Dwight “Heavy D” Myers, the artist, actor and music executive whose feel-good music shaped everything that was right and fun and beautiful about 1990s hip hop, is gone from here—and my heart is so very heavy over his passing. He was such a jewel. A rare, beautiful, sweet, sweet jewel of a man. No, I did not know him personally, but as a young entertainment reporter at the New York Daily News in the 90s, I spent enough time around icy rappers, actors, singers, movie directors, entertainment executives and all of their clingers-on to recognize an artist who was human and had both a big heart and warm blood pumping through his veins. Heavy D was that guy.
I had the great honor and pleasure of spending a day with Heavy D for a profile I penned on him for the cover of the paper’s Sunday section. From 8 a.m. until 8 p.m., I shadowed him from stop to stop as he promoted Waterbed Hev, his seventh album, and I promise you, this man was nothing but sweet, respectful, gracious and forthcoming—not because he thought he needed to be but because that was genuinely who he was. I could just feel it. And everyone I talked to about him acknowledged the same. The story ran in May of 1997; I found the piece, “Ooh, That’s Heavy Stuff,” on the Daily News website; the following excerpt attests to Heavy’s character—his heart:
“You always think of Heavy D as the cutting-edge of hip hop,” says Hot 97 radio show host Ed Lover, putting aside his jokes. “He’s just a great entertainer. He’s never been gassed up on himself. He always has time for everybody. Whenever you see him in the street, it’s never Heavy D and a phalanx of bodyguards it’s Heavy D and his boys. He’s always approachable.”
Lover takes a breath, then adds, “He’s the classiest person in hip hop ever.”
Heavy’s stop at Hot 97 is the beginning of yet another exhaustive day in the exhaustive schedule of this rapper-cum-record executive, who spends most of his time these days promoting his new album and mining talent as a senior vice president for the Universal Music Group, which distributes Uptown. He got up at 7:30 this morning, only 3 1/2 short hours after he put his head down to sleep at 4 a.m.
10:45 a.m., the lower 60s, on the East Side
After his Hot 97 appearance and breakfast at the Parker Meridien, Heavy has come back to his apartment to change clothes. Now dressed to the nines in cream and black and topped off with a dark-brown fedora, he comes out of his apartment building where he lives in a bright and beautifully furnished one-bedroom bachelor pad with a spectacular Manhattan view. He graciously holds the door open to his limousine for two lady guests—a reporter and his publicist. Loud sounds—really loud sounds—suddenly pierce the air.
“Aaaaaaaaaggghhhh! It’s Heavy Deeeeeeeee!!!!!!”
Little girls. Lots of them. With cameras and pens and paper and braids flying in the air. Running. They were staking out the Regis and Kathie Lee show for some other star, got lucky and spotted the Heavster.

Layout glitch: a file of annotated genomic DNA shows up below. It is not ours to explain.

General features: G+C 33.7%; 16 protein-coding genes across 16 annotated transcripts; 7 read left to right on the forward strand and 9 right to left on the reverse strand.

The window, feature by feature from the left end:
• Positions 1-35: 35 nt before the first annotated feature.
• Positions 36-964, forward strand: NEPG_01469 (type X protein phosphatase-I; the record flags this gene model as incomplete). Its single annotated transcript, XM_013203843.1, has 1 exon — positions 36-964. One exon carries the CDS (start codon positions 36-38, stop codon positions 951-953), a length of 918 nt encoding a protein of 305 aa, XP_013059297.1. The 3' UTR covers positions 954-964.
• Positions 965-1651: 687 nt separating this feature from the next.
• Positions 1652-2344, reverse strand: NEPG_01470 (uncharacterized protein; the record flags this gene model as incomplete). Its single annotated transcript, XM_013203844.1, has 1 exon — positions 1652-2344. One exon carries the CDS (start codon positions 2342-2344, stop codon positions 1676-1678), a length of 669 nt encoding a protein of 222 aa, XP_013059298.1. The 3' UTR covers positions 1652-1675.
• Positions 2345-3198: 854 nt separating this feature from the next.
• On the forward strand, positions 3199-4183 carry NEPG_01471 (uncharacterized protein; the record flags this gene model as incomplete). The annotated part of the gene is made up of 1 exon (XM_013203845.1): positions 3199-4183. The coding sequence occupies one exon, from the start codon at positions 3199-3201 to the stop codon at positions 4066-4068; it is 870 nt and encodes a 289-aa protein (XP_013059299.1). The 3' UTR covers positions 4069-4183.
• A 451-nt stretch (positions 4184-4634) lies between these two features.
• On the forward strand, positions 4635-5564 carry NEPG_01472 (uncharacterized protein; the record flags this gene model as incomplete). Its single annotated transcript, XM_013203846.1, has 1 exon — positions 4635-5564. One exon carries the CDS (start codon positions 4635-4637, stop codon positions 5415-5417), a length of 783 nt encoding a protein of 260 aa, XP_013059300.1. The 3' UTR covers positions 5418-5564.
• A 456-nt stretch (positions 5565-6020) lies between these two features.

A not-so-big man would have pretended he didn’t see a thing. But not this big man. Heavy rolls the window down. A millisecond later, two brown hands come reaching for his cheeks.
“You’re sooooo cuuuute!” the fan says, moving his pinched face from side to side.
“Can I take a picture?” another shouts after she clicks.
“I love you, Heavy!”
Whenever Heavy walks down the street, everybody gives him love—little kids, young women, grandfathers, buppies, Latinas and white guys, everybody. They want to shake his hand. They smile and say “Hey, Heavy!” They spell out their names as they shove a piece of paper and pen in his face and he signs every one of them with a smile.
What keeps them coming?
Heavy answers in parable form: “It’s so funny. I was watching a movie with a young lady the other night and a question came up: Would you rather be loved or feared? And I said, `I’d rather be respected.’ She said, `Respect is not an option,’ and I said, `But it is.’
“If someone loves you, there’s a thin line between love and hate. They can easily hate you. If someone fears you, a scared person will do his best to get rid of you because he fears you. If someone respects you, it’s in between… It’s like, `He’s a nice guy, not a problem at all. I’m not threatened by him honestly, he’s cool to be around.’
“I’d rather be respected.”
Heavy D was and is respected—by so many of us who appreciate his talent, love his music and wish there were more artists like him who understood and embraced honor in their craft, their audience and the way they conduct themselves. I don’t think it’s a coincidence or ironic at all that Heavy’s last tweet was, “BE INSPIRED!”
It suits him.
Fly with the angels, sweet, sweet man. You will be missed, but your musical legacy and the memories that we all have of you being a stand-up, big-hearted guy, assures that you will never, ever be forgotten.